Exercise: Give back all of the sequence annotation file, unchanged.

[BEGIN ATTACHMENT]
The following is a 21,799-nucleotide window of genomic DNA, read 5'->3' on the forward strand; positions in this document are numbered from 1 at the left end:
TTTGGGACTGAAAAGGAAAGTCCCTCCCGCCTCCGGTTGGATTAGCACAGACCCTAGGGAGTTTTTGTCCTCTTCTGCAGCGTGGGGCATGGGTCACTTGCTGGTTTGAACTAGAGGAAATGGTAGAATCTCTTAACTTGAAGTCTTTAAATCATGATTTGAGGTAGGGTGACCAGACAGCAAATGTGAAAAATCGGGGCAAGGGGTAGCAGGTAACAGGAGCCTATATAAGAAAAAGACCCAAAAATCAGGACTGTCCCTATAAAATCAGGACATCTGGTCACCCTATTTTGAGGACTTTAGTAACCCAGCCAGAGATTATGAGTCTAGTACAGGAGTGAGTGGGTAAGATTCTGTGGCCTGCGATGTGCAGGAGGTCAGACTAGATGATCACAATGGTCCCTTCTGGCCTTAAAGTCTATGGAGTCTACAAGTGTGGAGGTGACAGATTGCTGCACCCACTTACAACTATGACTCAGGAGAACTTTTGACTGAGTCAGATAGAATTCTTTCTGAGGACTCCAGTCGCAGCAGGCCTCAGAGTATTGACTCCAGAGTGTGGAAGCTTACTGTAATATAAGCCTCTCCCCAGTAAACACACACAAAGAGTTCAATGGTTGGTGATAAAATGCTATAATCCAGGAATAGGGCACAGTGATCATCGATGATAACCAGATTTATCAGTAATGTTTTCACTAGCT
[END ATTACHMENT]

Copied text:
The following is a 21,799-nucleotide window of genomic DNA, read 5'->3' on the forward strand; positions in this document are numbered from 1 at the left end:
TTTGGGACTGAAAAGGAAAGTCCCTCCCGCCTCCGGTTGGATTAGCACAGACCCTAGGGAGTTTTTGTCCTCTTCTGCAGCGTGGGGCATGGGTCACTTGCTGGTTTGAACTAGAGGAAATGGTAGAATCTCTTAACTTGAAGTCTTTAAATCATGATTTGAGGTAGGGTGACCAGACAGCAAATGTGAAAAATCGGGGCAAGGGGTAGCAGGTAACAGGAGCCTATATAAGAAAAAGACCCAAAAATCAGGACTGTCCCTATAAAATCAGGACATCTGGTCACCCTATTTTGAGGACTTTAGTAACCCAGCCAGAGATTATGAGTCTAGTACAGGAGTGAGTGGGTAAGATTCTGTGGCCTGCGATGTGCAGGAGGTCAGACTAGATGATCACAATGGTCCCTTCTGGCCTTAAAGTCTATGGAGTCTACAAGTGTGGAGGTGACAGATTGCTGCACCCACTTACAACTATGACTCAGGAGAACTTTTGACTGAGTCAGATAGAATTCTTTCTGAGGACTCCAGTCGCAGCAGGCCTCAGAGTATTGACTCCAGAGTGTGGAAGCTTACTGTAATATAAGCCTCTCCCCAGTAAACACACACAAAGAGTTCAATGGTTGGTGATAAAATGCTATAATCCAGGAATAGGGCACAGTGATCATCGATGATAACCAGATTTATCAGTAATGTTTTCACTAGCT